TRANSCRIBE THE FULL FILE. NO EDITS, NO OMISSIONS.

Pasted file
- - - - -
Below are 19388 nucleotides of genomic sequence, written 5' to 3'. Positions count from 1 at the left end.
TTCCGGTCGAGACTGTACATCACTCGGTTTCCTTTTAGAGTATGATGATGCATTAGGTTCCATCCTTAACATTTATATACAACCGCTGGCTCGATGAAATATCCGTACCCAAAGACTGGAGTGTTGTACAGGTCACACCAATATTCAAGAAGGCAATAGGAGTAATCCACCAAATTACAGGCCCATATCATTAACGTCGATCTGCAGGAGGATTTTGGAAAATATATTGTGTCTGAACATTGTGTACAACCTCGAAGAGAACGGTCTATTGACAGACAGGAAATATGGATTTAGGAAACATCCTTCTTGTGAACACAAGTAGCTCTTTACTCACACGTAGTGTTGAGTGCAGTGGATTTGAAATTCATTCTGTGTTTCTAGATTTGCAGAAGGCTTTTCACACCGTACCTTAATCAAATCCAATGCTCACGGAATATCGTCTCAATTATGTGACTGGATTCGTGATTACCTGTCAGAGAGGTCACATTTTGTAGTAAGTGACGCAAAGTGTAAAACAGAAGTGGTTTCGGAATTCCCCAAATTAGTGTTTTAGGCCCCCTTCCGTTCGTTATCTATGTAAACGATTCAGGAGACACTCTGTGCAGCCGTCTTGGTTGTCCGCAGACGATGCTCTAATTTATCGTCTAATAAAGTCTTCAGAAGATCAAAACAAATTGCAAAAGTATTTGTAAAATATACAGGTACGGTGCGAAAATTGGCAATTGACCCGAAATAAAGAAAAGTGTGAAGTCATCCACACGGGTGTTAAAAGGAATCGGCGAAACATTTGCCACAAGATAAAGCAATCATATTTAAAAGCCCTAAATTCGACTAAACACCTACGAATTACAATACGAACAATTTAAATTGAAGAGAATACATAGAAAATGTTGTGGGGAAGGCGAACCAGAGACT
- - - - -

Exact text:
Below are 19388 nucleotides of genomic sequence, written 5' to 3'. Positions count from 1 at the left end.
TTCCGGTCGAGACTGTACATCACTCGGTTTCCTTTTAGAGTATGATGATGCATTAGGTTCCATCCTTAACATTTATATACAACCGCTGGCTCGATGAAATATCCGTACCCAAAGACTGGAGTGTTGTACAGGTCACACCAATATTCAAGAAGGCAATAGGAGTAATCCACCAAATTACAGGCCCATATCATTAACGTCGATCTGCAGGAGGATTTTGGAAAATATATTGTGTCTGAACATTGTGTACAACCTCGAAGAGAACGGTCTATTGACAGACAGGAAATATGGATTTAGGAAACATCCTTCTTGTGAACACAAGTAGCTCTTTACTCACACGTAGTGTTGAGTGCAGTGGATTTGAAATTCATTCTGTGTTTCTAGATTTGCAGAAGGCTTTTCACACCGTACCTTAATCAAATCCAATGCTCACGGAATATCGTCTCAATTATGTGACTGGATTCGTGATTACCTGTCAGAGAGGTCACATTTTGTAGTAAGTGACGCAAAGTGTAAAACAGAAGTGGTTTCGGAATTCCCCAAATTAGTGTTTTAGGCCCCCTTCCGTTCGTTATCTATGTAAACGATTCAGGAGACACTCTGTGCAGCCGTCTTGGTTGTCCGCAGACGATGCTCTAATTTATCGTCTAATAAAGTCTTCAGAAGATCAAAACAAATTGCAAAAGTATTTGTAAAATATACAGGTACGGTGCGAAAATTGGCAATTGACCCGAAATAAAGAAAAGTGTGAAGTCATCCACACGGGTGTTAAAAGGAATCGGCGAAACATTTGCCACAAGATAAAGCAATCATATTTAAAAGCCCTAAATTCGACTAAACACCTACGAATTACAATACGAACAATTTAAATTGAAGAGAATACATAGAAAATGTTGTGGGGAAGGCGAACCAGAGACT